Johnny-Adolphson/ShutterStockTag isn't just for kids. You can play a fun grown-up version while walking and rev up the calorie burning at the same time. Patrea Aeschliman, BS, NSCA CSCS and owner of 15 to Fit Pilates, Barre and Fitness suggests pairing off into groups of two or three. Designate one person to calls out the places to reach (the house with the Japanese maple or the first group to reach the stop sign) by walking at race pace. "Everyone gets a turn calling out. It makes the walk more fun and increases your heart rate." Make sure everyone has a chance to cool down and walk at a regular pace to catch their breath before calling out another location. If you want to really spice it up, call out one of these exercises and do it for 60 seconds.
Watch where you step
Galyna-Andrushko/ShutterStockIs your current route getting boring? When you start thinking about a new route, focus more on the surface of where you will be walking suggests Galina Denzel, coauthor of Eat Well, Move Well, Live Well: 52 Ways to Feel Better in a Week. "The group can walk on grass, gravel, sand, moss, leaves, asphalt, concrete, pine needles, or any surface that is available in the environment," says Denzel. Have the group focus on what is different about the surfaces and what do they like or dislike about them. "They can also feel how their bodies work differently based on the type of surface." If you prefer the woods over concrete, try forest bathing on your next solo walk.
He ain't heavy, he's my bag of potatoes
Smolina-Marianna/ShutterStockOur ancestors probably didn't have walking groups. They were too busy walking with a purpose, like carrying loads of laundry to the stream or armfuls of firewood for stacking. "The group can share a load such as a large rock, a bag of potatoes, even a small (and willing) child who needs to be carried in arms, as a way to add a natural challenge to the walk," says Denzel. Or consider getting a five-pound medicine ball to carry. Each walker carries it for five minutes and then passes it to the next walker for walking workout. Can you carry a gallon of water in each hand? If not, this could be why.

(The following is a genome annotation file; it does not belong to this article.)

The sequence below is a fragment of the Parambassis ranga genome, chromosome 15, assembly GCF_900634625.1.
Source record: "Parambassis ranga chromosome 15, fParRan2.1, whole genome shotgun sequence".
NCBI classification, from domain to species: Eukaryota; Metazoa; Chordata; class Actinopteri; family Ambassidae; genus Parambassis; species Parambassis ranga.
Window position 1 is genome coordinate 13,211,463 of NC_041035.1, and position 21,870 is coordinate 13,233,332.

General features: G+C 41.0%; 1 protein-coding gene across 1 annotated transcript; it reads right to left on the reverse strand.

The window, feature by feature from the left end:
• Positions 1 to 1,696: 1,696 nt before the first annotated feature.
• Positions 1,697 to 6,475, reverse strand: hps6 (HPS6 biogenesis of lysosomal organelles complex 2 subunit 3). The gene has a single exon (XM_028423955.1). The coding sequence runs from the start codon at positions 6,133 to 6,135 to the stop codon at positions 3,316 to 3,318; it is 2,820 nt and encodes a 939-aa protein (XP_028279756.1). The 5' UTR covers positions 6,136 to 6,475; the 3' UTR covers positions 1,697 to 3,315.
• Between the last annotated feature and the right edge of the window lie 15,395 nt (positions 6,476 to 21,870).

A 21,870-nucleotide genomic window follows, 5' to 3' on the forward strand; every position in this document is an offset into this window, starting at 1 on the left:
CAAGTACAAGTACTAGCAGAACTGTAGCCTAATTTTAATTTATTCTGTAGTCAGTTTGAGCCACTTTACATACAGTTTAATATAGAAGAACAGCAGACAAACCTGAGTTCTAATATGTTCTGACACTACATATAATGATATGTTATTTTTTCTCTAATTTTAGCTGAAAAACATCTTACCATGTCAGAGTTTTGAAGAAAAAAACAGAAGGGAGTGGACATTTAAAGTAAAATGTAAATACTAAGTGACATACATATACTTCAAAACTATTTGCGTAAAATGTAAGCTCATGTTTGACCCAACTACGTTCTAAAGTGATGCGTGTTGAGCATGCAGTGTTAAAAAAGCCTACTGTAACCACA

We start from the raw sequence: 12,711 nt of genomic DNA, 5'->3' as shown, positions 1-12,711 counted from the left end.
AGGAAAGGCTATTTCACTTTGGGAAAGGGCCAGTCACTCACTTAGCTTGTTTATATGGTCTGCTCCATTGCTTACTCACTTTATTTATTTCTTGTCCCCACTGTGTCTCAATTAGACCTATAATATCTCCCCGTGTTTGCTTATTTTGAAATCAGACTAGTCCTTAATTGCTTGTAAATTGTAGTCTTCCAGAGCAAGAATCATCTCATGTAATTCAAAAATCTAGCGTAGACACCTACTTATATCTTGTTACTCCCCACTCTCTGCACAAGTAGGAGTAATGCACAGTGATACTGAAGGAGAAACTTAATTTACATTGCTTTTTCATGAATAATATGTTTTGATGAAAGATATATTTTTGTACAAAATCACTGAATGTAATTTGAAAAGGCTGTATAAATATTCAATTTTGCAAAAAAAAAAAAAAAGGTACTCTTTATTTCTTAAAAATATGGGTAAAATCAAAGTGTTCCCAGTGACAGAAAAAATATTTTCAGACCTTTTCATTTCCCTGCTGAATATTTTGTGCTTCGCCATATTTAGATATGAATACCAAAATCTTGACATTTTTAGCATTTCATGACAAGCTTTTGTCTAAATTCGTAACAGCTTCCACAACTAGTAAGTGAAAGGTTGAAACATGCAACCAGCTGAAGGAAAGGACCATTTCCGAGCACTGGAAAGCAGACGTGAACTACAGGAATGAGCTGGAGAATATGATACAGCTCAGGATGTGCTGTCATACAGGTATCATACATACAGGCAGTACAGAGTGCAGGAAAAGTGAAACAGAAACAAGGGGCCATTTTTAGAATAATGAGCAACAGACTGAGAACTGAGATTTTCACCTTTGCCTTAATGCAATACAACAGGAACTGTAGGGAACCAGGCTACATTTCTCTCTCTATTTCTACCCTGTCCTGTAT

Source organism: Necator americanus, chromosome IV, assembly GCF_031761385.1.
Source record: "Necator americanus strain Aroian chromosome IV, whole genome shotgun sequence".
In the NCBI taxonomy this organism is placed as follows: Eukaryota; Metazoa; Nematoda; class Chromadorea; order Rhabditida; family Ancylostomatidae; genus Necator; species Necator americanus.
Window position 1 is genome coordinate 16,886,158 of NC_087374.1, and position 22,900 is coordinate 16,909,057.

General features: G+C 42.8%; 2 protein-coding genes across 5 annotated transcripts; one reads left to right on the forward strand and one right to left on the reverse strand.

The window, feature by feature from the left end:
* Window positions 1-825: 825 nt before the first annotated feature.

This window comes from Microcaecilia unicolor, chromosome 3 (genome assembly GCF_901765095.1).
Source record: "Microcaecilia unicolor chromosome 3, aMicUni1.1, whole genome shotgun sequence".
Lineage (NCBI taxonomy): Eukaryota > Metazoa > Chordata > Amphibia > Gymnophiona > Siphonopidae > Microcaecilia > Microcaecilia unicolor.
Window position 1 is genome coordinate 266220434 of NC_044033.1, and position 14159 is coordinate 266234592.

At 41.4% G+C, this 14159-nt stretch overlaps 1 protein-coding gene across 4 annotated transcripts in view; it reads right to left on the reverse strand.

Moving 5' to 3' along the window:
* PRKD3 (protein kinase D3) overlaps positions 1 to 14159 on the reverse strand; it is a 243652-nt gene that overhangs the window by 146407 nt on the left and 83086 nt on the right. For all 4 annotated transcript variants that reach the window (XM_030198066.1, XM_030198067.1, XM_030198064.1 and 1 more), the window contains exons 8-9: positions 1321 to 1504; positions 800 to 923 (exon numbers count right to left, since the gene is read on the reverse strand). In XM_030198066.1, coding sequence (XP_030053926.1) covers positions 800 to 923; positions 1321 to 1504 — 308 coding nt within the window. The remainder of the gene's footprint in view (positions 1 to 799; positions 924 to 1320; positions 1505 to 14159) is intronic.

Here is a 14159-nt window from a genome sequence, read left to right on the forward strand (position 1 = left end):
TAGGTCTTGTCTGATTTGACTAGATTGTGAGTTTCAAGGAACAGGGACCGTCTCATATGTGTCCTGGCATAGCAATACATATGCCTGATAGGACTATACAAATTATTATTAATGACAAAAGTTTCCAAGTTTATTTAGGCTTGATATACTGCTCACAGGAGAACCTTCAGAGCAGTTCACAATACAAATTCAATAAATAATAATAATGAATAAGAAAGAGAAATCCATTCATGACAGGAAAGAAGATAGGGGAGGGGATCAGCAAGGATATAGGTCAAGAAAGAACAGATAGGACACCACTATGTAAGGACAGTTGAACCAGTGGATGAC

Petr-Kopka/ShutterStockWho says you have to stay in your own hood? "Get your group together and go to a local mountain for a hike, head across town to the new walking trails, or venture to the next town and explore their greenways or walking trails in the woods," says Emily Holdorf, RDN, LDN owner of EmPowered Nutrition. Check out these seven stunning hiking trails.
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Bring it on!
Maridav/ShutterStockThere's nothing like a little friendly competition (and prizes!) to spur people on. "Create a friendly competition with other walking groups in your community or workplace. The group that logs the most miles during the month gets gift certificates or other inexpensive fun prizes to celebrate," says Holdorf. Each walker could contribute a set amount and the winning group divides the loot or the money can be ear marked for a group class of yoga or Zumba. Just make sure you don't make these mistakes when you take a group class.
Brocreative/ShutterStockIf you're walking several times a week with your walking group, the conversations can lag or get boring. Julie Driver, a certified Pilates instructor suggests playing an old favorite, like "I spy" to wake up the walkers. "Work your way through the alphabet while you walk," says Driver. Another suggestion is the A to Z game of geography and/or animals, where you walk your way through the alphabet by naming cities and animals. Finish off the week with a snack by taking turns bringing a healthy or energy boosting snack to share with the group.